Academic journal article ABA Banking Journal

Health Care Impact, Short and Long Term

Academic journal article ABA Banking Journal

Health Care Impact, Short and Long Term

Article excerpt

Much cost-shifting is taking place, but, still, the recently enacted health-care bill appears less onerous than many feared. However, the history of massive social spending programs is that they tend to grow larger over time. Moreover, costs will likely be higher than official estimates and the budget deficit will also likely be larger.

The passage of the health care bill will have relatively little impact on economic conditions over the near term. Most provisions won't take effect for a couple of years.

The primary drivers for passing health care reform were to increase the proportion of the population covered by some sort of health care insurance and hold down the rate of growth in health-care expenses. The new law appears to accomplish much of the first objective, although it is unclear how many firms will choose to pay a fine as opposed to offering coverage to employees. Employers with 50 or more employees will be required to provide affordable coverage to their employees or pay a fine of $3,000 per employee. The rule takes effect in 2015 and also excludes the first 30 workers from the fine. The law covers part-time workers on a pro-rated, or full-time equivalent, basis.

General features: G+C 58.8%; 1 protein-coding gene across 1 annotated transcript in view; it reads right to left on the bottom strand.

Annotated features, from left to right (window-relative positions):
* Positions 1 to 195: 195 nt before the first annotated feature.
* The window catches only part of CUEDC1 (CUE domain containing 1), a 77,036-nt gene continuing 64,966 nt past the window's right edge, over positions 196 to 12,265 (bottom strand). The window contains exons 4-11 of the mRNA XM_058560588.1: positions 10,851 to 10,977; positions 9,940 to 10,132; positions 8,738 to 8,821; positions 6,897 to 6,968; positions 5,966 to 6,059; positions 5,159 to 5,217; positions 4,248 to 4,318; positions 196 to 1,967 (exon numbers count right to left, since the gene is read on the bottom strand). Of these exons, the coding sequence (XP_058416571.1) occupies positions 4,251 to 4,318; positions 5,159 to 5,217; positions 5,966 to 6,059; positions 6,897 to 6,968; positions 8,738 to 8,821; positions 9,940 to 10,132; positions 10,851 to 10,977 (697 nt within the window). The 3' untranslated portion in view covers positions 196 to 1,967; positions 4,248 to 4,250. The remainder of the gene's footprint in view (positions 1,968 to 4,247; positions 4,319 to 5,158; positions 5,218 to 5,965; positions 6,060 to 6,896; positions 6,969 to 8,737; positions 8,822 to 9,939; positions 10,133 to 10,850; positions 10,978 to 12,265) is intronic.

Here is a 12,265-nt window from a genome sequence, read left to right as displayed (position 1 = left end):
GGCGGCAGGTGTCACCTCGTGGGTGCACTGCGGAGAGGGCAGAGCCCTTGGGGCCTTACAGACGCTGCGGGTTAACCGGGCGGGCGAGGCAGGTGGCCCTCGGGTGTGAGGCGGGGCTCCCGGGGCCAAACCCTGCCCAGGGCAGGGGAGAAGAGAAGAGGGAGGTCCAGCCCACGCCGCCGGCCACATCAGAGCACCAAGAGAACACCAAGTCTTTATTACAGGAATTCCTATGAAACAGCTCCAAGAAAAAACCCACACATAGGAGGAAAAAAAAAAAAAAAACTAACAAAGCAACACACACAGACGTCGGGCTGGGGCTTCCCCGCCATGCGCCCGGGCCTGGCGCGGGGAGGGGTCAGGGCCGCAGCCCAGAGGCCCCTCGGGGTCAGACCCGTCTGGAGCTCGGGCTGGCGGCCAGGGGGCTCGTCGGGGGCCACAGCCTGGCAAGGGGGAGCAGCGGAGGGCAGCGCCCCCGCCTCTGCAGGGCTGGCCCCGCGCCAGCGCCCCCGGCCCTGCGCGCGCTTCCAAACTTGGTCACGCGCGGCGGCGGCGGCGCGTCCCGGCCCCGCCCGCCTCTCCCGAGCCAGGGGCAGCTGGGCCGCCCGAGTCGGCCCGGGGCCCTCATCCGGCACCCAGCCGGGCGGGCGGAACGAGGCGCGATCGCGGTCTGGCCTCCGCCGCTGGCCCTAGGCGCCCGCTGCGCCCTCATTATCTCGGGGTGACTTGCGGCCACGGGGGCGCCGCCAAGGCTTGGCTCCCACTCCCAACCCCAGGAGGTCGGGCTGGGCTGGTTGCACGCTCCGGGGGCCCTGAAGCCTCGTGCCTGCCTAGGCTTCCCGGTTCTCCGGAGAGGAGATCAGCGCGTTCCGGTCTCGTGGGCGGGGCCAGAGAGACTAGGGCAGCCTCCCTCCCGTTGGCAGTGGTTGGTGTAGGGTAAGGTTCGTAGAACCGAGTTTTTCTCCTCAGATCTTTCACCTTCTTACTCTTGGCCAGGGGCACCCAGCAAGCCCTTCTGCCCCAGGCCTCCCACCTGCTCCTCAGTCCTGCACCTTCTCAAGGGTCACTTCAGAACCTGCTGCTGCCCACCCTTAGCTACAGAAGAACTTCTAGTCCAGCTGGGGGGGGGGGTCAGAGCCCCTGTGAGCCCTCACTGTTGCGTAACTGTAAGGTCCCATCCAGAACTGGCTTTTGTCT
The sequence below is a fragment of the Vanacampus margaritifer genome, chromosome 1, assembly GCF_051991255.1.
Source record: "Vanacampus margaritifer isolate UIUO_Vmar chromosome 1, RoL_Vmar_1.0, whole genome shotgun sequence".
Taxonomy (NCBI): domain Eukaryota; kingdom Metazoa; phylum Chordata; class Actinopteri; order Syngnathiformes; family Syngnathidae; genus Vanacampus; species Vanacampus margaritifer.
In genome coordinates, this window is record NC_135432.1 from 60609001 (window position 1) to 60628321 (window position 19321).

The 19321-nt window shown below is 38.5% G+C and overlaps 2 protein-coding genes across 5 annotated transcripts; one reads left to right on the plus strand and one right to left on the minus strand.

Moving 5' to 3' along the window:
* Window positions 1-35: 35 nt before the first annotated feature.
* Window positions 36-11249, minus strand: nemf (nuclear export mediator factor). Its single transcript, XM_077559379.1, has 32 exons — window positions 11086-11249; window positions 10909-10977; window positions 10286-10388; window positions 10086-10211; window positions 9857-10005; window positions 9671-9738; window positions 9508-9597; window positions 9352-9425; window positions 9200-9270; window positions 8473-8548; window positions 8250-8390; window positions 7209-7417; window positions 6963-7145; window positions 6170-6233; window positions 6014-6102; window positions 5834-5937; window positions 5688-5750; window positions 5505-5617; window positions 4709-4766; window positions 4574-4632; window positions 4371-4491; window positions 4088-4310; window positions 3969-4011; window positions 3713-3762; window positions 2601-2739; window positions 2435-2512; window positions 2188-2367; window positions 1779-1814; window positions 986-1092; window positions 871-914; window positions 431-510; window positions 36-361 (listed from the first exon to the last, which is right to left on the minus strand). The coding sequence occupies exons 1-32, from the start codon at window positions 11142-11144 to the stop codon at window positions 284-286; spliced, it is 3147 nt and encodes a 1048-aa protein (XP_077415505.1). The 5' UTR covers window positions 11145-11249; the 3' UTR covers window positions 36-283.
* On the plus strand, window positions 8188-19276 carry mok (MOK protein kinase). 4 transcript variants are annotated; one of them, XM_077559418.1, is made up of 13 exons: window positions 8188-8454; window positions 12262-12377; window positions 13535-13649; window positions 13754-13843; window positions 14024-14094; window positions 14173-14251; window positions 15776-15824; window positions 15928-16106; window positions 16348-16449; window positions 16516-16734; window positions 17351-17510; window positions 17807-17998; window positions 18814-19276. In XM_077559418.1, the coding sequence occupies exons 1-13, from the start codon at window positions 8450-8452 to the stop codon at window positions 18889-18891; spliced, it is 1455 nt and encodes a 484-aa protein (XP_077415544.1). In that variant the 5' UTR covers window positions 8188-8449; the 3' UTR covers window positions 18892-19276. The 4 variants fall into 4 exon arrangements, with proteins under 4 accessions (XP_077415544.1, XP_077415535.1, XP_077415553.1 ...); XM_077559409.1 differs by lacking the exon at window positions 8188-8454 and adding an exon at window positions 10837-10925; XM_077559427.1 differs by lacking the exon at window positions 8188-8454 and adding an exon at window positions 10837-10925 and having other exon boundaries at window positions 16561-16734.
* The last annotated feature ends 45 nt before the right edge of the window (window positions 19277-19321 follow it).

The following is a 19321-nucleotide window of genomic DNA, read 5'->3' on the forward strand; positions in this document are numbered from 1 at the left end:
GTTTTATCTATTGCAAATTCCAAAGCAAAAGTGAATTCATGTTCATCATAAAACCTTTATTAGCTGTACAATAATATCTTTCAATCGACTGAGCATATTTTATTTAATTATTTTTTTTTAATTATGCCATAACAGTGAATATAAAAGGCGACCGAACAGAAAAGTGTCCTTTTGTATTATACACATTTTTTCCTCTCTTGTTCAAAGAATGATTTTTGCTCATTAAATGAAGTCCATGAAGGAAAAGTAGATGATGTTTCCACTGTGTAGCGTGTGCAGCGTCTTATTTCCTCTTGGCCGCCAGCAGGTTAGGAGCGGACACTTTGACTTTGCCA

There is little evidence the new law will hold down the prices. Health-care costs have been rising faster than the overall inflation rate for as long as can be remembered. The driving force for this increase has been the aging of the population, which has resulted in increased demand for services and a lack of market discipline. Few pay the full costs of care when they visit the doctor or purchase drugs. Most costs are paid indirectly, either by insurance companies or the government. This leads to overconsumption and little-to-no price sensitivity. Consumers and businesses pay the cost of insurance and government programs. …

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